Thursday, August 22, 2019


I think most people have heard about the two big heat waves that percolated through France this summer. Record breaking temperatures settled over this unairconditioned city. I believe 108.6F (that's 42.6C) was registered here in July.

We're not anywhere near those highs now, but we are slowly climbing and I do think this will be thought of as a kind of small after shock: by Sunday, the city will be at a toasty 92F (33C). We will be leaving Sunday, but still, many Parisians will be returning from their summer vacations on that day. They will be greeted by very hot apartments. One has to remember that anything over 90F here has been extremely rare. Up to now.

The one significant difference in this mini heatwave is that we are close enough to fall that the evening temperatures do go down to very comfortable levels. When I went out breakfast shopping this morning, people were wearing sweaters.

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My morning saunter was to Bon Marche's Grande Epicerie (the food halls of the big department store). It's only a 7 minute walk and I can pick up fruit and yogurts as well.

What perhaps stands out this morning is the lateness of the hour when I do my shopping. Both kids slept until after 9 -- certainly unheard of for Sparrow and I think for Snowdrop too. We tuckered them out good and solid yesterday! (I of course got up early, expecting everyone else to follow suit. They didn't.)

(Leaving our building for breakfast shopping...)


On this morning walk, I get a full view of the Hotel Lutecia. It's the Left Bank's only luxury grand hotel and it recently underwent a complete face lift. Can you tell?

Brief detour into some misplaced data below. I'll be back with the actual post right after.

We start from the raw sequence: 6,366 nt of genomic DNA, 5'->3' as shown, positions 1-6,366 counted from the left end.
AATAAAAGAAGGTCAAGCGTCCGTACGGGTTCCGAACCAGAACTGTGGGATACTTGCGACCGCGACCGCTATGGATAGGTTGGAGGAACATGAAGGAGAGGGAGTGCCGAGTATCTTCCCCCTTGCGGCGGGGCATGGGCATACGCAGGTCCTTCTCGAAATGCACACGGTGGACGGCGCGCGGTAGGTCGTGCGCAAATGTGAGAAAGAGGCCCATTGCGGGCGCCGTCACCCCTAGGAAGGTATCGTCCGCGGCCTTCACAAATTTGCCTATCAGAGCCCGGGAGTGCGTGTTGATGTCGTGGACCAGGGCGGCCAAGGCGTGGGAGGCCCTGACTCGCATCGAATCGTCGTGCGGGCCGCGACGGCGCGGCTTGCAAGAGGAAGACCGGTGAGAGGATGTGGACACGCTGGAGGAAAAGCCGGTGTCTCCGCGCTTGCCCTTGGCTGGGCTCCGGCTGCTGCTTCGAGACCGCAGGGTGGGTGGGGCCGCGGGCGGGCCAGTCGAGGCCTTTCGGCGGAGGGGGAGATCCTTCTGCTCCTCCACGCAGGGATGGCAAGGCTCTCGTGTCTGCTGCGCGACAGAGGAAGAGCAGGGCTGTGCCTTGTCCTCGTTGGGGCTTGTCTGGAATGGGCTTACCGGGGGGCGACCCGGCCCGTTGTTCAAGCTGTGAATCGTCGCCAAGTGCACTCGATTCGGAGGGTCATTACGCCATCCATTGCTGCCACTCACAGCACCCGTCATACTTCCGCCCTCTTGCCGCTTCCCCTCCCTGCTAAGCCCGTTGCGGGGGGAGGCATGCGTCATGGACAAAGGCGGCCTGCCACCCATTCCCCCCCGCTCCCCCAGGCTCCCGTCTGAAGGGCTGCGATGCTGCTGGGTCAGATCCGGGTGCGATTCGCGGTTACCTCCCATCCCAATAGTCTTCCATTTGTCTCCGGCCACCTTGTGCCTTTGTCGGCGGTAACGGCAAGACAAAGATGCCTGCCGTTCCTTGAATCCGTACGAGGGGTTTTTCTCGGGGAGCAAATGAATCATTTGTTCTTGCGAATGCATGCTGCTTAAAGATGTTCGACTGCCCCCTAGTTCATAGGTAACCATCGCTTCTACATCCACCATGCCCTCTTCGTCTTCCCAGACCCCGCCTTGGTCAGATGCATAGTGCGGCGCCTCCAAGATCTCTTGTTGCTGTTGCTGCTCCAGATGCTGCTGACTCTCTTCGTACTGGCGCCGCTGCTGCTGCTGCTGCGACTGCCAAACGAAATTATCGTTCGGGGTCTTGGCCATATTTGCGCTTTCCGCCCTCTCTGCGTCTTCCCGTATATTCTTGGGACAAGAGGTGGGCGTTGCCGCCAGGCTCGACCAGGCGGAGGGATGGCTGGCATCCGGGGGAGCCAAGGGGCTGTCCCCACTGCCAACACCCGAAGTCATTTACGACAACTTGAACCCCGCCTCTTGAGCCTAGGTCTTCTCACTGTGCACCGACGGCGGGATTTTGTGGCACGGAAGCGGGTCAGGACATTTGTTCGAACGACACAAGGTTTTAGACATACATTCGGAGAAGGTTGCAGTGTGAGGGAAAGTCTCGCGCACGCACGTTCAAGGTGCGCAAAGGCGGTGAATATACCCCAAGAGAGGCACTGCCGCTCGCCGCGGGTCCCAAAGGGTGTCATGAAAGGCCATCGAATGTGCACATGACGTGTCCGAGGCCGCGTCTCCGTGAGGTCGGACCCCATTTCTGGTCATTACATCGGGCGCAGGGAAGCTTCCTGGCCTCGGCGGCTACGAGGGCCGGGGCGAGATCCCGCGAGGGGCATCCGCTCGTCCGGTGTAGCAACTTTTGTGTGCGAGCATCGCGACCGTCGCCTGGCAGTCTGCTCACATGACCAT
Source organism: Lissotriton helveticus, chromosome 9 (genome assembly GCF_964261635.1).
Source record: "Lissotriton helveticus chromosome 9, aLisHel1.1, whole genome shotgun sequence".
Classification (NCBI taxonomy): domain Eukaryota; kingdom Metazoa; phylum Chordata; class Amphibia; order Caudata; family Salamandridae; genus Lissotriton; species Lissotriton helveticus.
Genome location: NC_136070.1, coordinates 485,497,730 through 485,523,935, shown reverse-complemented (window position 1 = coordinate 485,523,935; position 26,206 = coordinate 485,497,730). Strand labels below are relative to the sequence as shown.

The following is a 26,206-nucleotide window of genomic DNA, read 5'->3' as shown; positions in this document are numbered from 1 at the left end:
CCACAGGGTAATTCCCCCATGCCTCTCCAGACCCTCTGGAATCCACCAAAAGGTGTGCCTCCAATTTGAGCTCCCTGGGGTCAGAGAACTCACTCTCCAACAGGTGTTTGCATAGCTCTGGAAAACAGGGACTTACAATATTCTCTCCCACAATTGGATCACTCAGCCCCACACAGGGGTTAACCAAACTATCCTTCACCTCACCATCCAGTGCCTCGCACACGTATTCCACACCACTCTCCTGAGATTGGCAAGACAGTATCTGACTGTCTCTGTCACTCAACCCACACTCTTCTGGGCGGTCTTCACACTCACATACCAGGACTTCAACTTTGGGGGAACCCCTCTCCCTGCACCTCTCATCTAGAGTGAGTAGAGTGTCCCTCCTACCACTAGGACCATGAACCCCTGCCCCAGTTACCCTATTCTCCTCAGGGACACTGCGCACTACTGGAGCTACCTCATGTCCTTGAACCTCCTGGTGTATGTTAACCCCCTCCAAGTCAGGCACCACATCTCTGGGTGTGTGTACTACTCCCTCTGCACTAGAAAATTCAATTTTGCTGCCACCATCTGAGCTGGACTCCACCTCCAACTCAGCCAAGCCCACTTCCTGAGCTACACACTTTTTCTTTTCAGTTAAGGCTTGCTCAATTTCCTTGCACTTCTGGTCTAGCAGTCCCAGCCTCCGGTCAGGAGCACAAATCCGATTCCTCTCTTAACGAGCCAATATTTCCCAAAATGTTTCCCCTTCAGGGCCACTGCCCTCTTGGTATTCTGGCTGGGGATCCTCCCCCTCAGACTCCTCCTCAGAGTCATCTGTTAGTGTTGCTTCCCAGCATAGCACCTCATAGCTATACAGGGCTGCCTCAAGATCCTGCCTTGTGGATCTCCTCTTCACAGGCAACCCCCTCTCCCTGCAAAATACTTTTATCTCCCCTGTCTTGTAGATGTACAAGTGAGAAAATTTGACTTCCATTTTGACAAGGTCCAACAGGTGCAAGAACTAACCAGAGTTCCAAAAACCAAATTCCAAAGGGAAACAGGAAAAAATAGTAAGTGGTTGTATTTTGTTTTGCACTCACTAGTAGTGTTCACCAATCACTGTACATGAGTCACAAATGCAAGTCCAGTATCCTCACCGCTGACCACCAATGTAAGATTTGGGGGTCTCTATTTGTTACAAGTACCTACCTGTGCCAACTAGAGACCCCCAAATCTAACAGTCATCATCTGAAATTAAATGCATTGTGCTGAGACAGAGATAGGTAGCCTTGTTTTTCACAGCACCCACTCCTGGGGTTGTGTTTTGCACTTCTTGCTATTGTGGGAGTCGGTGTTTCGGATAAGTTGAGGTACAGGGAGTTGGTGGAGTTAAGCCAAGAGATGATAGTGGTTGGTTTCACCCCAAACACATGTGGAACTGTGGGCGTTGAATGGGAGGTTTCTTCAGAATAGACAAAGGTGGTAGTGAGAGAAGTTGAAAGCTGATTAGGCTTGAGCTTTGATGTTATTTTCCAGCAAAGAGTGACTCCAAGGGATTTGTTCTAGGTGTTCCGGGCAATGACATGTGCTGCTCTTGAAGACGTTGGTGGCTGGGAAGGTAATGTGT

I cut through the park where Snowdrop played yesterday. Today, I pay attention to the flowers...


At the food halls, I stop first at the macaron counter.


Here's anecdotal proof that these delicate cookies are really superior here: back home, any number of places now sell macarons. But they're all too sweet. All I ever taste is the sugar. Here, if you buy a cherry-chocolate macaron, you'll appreciate the dark fondant and you'll really taste the fruit! The slight tartness of a cherry comes through. Snowdrop can't stop at one macaron. She begs for a second and then a third. At home, she'll nibble around just one and push it away. (She does not have a strong sweet tooth.)

I of course mainly pick up bread products. And those cute little jars of yogurt. And fruit.


Were I to live here, I would not buy these berries for daily consumption: they are insanely expensive. The raspberries and strawberries are exquisite, but who can afford them at nearly 6 Euros for a tiny container?

As with all foods here -- the French eat them in small quantities. Definitely the berries are not something I would throw over my bowl of oatmeal every the morning!

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When Ed first came to Paris with me, he was astonished at how quiet a street can be. He'd tell me that in all the childhood years he spent in New York City, he never found a block where you could hear a pin drop.

Get off the beaten track in Paris and you'll be surprised at the pin-drop quietness of some of the streets.


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*   *   *

This morning, my son-in-law has stuff to do and so the four of us -- the two kids, along with my daughter, and the old gogs -- set out for the Luxembourg Gardens. We take the long way there, stopping at shops where I tell them I have so often shopped for them. Today, I'm not looking to stuff my suitcase. Still, I can better anticipate their needs and preferences in the future, listening to their comments and exclamations of delight (or tepid indifference!) today.

*   *   *

Finally, the park that I love so much!


Hey, the old merry-go-round, which had been closed the last two times I was here with someone who would want to ride it, is up and running once again!


Sparrow isn't particularly in love with this kind of ride (I believe he rejected the "offer" to ride an animal on a Madison merry-go-round), but still, we thought we could coax him into it.

It's a no go. On this particular merry-go-round, the horses are suspended over the ground. There is no platform for an adult to stand on and he is obviously too young to manage on his own. He watches as his sister whizzes by repeatedly.